Anti-piracy private guards on ships stir debate

Privately armed merchant ships have a 100-percent success rate against Somali pirates, experts say, but using guards is wrapped in red-tape and dogged by fears over sending hired guns to sea.

Spiralling attacks off the lawless East African state have forced shipping companies to turn to private guards to shepherd crew and cargo through waters that reamin dangerous despite international naval patrols.

"They're crying out for it and it's a massive trend," Graham Cormac, director of South African firm Specialist Maritime Services, said. "At the moment, demand outstrips supply."

Hundreds of Somalis attend a rally organized by the Shebab at Elasha Biyaha, outskirts of Mogadishu, on October, 27, 2011.

His company charges up to $5,000 a day for four guards.

"The biggest problem that governments have is to do with their sovereign legislation pertaining to weapons," Cormac added.

"Policy has not kept pace with the evolving threat and without policy you can't adapt or change legislation."

Each country must grant permission for private guards in its waters, which can conflict with local weapons laws.

There are concerns too about the use of mercenaries, a spike in arms, questions of liability, and private militarisation of the seas.

"This is a contentious topic," said Joyce Marangu, Kenya Maritime Authority research and business development officer.

Private security had brought "some solutions but also serious challenges".

Ships carrying armed guards are meant to get clearance where they are registered, known as a flag state, before leaving on a voyage.

"We are however witnessing an increase in merchant vessels with armed guards onboard without the authorisation from these flag states," Marangu told a recent conference on African coastal security in Cape Town.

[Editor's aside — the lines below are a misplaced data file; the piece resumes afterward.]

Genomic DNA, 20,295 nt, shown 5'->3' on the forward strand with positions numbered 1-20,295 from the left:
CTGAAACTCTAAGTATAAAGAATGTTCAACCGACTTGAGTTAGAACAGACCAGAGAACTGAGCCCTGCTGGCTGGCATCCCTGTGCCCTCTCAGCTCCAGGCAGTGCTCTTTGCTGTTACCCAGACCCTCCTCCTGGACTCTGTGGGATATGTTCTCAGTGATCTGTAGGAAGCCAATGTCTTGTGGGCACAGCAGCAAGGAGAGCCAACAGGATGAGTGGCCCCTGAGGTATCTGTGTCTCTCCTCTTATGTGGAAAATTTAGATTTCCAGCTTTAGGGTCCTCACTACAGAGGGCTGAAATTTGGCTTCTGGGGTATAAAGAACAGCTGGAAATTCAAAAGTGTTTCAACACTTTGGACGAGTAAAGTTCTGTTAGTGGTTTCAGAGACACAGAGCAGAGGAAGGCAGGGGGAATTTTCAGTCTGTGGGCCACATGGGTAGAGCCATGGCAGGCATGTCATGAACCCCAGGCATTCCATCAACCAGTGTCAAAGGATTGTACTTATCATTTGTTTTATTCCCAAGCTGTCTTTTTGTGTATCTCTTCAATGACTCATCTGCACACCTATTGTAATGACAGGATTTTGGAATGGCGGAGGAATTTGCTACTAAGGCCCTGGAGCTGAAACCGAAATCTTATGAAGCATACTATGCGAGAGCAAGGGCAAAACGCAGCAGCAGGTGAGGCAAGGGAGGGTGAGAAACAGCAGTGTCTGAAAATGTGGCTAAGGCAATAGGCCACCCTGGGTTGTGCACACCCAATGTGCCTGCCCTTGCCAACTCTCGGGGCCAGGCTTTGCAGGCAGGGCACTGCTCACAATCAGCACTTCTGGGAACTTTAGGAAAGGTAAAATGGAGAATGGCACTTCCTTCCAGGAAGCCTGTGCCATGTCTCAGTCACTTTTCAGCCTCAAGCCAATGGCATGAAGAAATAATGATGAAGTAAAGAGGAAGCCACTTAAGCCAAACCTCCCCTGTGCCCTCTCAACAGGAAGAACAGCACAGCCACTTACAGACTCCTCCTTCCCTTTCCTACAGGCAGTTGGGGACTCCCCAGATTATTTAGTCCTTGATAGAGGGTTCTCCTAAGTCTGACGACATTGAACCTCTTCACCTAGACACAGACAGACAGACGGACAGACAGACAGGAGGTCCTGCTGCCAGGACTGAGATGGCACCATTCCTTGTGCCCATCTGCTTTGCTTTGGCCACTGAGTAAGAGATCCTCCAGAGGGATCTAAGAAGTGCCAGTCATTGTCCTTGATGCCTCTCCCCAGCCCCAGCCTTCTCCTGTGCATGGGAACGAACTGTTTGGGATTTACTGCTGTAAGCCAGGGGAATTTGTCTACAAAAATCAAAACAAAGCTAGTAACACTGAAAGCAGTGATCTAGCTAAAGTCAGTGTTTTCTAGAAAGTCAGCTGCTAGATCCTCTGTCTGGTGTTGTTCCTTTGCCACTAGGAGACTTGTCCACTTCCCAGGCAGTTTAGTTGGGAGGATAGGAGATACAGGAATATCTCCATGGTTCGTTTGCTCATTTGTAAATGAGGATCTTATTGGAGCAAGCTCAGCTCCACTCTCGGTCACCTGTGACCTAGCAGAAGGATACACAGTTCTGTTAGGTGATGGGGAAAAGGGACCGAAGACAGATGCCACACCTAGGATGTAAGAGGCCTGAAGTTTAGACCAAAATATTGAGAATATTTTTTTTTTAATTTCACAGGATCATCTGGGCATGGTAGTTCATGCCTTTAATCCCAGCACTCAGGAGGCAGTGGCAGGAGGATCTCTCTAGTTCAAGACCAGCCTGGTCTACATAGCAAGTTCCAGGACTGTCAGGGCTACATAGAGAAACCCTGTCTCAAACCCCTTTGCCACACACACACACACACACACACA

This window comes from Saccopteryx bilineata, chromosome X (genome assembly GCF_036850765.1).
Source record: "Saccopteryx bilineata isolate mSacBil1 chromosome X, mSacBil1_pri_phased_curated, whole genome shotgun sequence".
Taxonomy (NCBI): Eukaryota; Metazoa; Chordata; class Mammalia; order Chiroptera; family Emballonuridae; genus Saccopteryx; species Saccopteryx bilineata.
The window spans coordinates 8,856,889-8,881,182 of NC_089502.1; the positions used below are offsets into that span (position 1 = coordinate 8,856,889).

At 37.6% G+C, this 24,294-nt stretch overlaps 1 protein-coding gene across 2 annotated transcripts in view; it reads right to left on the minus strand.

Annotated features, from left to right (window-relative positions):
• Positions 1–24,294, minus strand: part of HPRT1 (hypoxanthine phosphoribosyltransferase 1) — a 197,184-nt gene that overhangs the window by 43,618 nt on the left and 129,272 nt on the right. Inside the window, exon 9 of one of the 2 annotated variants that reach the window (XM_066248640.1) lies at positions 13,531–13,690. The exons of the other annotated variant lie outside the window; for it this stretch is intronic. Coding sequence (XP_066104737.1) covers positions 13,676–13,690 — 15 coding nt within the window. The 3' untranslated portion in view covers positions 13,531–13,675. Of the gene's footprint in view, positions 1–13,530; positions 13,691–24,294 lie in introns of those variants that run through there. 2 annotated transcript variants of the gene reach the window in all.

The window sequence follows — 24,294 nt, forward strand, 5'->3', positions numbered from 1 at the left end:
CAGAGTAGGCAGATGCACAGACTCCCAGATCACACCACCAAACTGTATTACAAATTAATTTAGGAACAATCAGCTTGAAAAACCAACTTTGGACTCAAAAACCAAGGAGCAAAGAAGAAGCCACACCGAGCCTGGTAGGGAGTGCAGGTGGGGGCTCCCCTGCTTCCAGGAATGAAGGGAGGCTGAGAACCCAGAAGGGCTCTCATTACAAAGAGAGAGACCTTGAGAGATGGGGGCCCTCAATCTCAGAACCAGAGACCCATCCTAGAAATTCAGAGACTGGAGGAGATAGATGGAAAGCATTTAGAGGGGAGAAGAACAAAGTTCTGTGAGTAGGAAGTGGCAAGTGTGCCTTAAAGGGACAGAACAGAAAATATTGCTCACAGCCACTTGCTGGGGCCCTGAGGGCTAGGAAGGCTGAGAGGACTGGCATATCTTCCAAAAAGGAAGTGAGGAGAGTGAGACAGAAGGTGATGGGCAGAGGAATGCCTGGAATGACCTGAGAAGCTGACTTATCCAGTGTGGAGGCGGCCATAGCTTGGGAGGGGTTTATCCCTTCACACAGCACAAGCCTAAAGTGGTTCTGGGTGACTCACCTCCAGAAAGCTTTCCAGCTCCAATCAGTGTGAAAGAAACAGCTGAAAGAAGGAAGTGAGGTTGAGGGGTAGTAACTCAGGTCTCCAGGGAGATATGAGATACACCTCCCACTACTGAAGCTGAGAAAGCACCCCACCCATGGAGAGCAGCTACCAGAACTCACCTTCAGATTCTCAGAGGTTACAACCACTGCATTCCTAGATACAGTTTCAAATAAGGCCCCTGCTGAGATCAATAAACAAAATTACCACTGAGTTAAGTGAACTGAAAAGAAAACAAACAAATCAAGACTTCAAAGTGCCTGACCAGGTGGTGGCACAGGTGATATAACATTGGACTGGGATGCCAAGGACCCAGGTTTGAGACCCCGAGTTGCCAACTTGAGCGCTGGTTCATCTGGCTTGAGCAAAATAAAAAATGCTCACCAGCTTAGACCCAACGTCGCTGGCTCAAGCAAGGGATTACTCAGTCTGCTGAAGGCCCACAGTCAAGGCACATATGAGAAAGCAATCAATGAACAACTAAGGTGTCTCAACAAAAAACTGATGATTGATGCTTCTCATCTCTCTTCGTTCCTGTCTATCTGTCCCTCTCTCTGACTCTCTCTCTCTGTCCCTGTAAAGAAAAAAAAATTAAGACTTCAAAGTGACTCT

"Most ship owners find the process rigorous and avoid obtaining clearance so as not to lose windows at their next ports of call."

Equally, some ships choose not to report onboard security to regional authorities for fear that international patrols will regard them as self-armed and ignore them.

The UN maritime agency does not endorse armed guards. It promotes practices such as deterrent razor wire, water cannons, dummy look-outs, and electric fences to repel raiding pirates.

But it is also drawing up guidelines to adapt to the current realities at sea.

"The armed guards being on ships has had a positive effect to the defence of the shipping industry," Philip Holihead of the International Maritime Organisation's security division told AFP.

"They have a 100-percent success rate but I believe that is a figure that is just waiting to be toppled," Holihead, former a captain in Britain's Royal Navy, added.

Some smaller companies were hiring a single guard for a ship, he said.

By October 21, pirates had attacked 369 ships worldwide this year.

Somalis in search of hefty ransoms were responsible for 208 raids and had hijacked 24 ships out of 36 worldwide. Currently they hold 13 vessels and 249 hostages.

The knock-on effects are vast: from bloated insurance premiums to millions in ransoms. And Tanzania's Dar es Salaam has not docked a single cruise ship this year.

While several countries allow arming of ships, with up to 20 percent of vessels estimated to have onboard firepower in risky waters, South Africa is sceptical.

"We need to vet these people to know who is funding them," said South African navy chief Vice-Admiral Johannes Mudimu.

"At the same time, we don't want weapons proliferation in Africa because it will worsen the problems of Africa."

The International Chamber of Shipping has warned that private guards are not a long-term solution, but it has also argued that governments have shown little willingness to increase navy patrols.

"Many shipping companies have concluded that arming ships is a necessary alternative to avoiding the Indian Ocean completely, which would have a hugely damaging impact on the movement of world trade," said spokesman Simon Bennett.

"Despite our recognition of the need for armed guards to be an option, there is real danger that this will simply escalate the level of violence used by the pirates and increase the possibility of seafarers being killed."

AFP

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